Hey Dough Masters,
I am starting a personal quest to become the best at home pizza maker I can be. I have a pizza steel and I can get the surface to 600 degrees. I tried a Neapolitan pizza dough (by kenji) and it turned out pretty good, the crust cracked and seemed dry.
I have sense stumbled upon this very site and found out about Caputo 00 flour. Should I use this kind of flour instead of bakers flour that I have been using?
Any recipes for Neapolitan or NY dough that would win the hearts of my loved ones that eat my pizza that you would be willing to share?
Thanks, I know I sound like a total noob.
I am (the dough calculator scares me!)
Couple of things.
Kenji is not the greatest source when it comes to pizza. He's hit 'n miss at best, although I do enjoy his posts on other food subjects. Some of them are good reads. But my question is why did it turn out good when the crust cracked and was dry? That's not good in my book.
Like Jonas mentioned, ditch the Caputo 00. Not applicable for a home oven.
If you want to become a great pizza maker at home you should get yourself educated and familiar with Baker's percentages and the dough calculator (DC) here on this site.http://www.kingarthurflour.com/professional/bakers-percentage.html
Read, learn from it and try to incorporate this in your daily routine when measuring ingredients. Speaking of measuring, get a good scale such as the MyWeight KD-8000 (Amazon) and start measuring in grams.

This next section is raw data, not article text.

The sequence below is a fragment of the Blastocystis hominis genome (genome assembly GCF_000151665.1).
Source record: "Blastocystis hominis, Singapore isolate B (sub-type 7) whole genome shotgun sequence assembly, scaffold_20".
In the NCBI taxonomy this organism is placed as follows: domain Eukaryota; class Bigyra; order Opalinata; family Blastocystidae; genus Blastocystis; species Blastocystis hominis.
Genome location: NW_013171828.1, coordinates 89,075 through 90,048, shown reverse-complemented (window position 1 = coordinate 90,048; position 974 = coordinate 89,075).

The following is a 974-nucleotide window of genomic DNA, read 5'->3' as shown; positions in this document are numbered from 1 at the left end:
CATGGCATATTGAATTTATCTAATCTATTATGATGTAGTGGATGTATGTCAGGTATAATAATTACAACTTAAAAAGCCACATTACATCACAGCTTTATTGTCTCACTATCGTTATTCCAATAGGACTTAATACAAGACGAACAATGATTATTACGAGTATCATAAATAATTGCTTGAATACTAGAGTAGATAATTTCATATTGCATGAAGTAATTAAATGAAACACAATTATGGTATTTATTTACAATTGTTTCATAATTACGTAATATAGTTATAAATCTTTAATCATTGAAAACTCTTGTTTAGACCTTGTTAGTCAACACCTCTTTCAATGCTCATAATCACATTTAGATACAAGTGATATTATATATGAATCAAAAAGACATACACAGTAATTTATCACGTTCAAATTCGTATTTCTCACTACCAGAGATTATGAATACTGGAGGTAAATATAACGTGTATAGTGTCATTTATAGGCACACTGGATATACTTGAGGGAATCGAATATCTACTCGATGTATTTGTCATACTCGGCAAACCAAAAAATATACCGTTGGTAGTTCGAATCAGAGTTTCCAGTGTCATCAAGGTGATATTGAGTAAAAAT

That said, pick a generic NY-style recipe from the recipe page or one such as this:http://www.pmq.com/Recipe-Bank/New-York-Style-Pizza-Dough
Plug the numbers (percentages) into the dough calculator and set the thickness factor at 0.085 or, for a 12" pie, to 340 grams. I'd start with a hydration (water content) of 60%, then scale up or down depending on your oven's performance. Lighter, crunchier crust = more water. Denser crust = less water. Dont worry too much in the beginning about the other ingredients. Like Robert Rodriguez, the movie director, said in his 10-minute cooking school videos...take one dish you really like and cook it over and over until you get really good at it.
Same goes for pizza dough. Pick a dough recipe and make it over and over again until you're really good at it and know its intricacies. Experiment with different oven temps, some higher, some lower and see how your dough handles those. My starting point with temps would be about 500 - 525 F.
I'm not a fan of pizza steels. At all.
I know it works for others which is great. For me, not so much. Buy a good, reliable high-quality pizza stone as well and compare the bakes on both surfaces. Also, invest in the right equipment such as wooden and metal peels, ladles, screens, pizza trays and perhaps dough boxes but a half-sheet cookie pan should work just fine to hold and retard a dough.
Here's a formula I just ran through the DC and should get you started. Like Jonas mentioned, get some Bread flour instead of the 00.
|416.87 g | 14.7 oz | 0.92 lbs|
250.12 g | 8.82 oz | 0.55 lbs
1.04 g | 0.04 oz | 0 lbs | 0.35 tsp | 0.12 tbsp
6.25 g | 0.22 oz | 0.01 lbs | 1.12 tsp | 0.37 tbsp
4.17 g | 0.15 oz | 0.01 lbs | 0.93 tsp | 0.31 tbsp
8.34 g | 0.29 oz | 0.02 lbs | 2.09 tsp | 0.7 tbsp
686.8 g | 24.23 oz | 1.51 lbs | TF = N/A
343.4 g | 12.11 oz | 0.76 lbs
I hope, I was able to help a bit. Good luck and I'm looking forward to seeing your results in the future.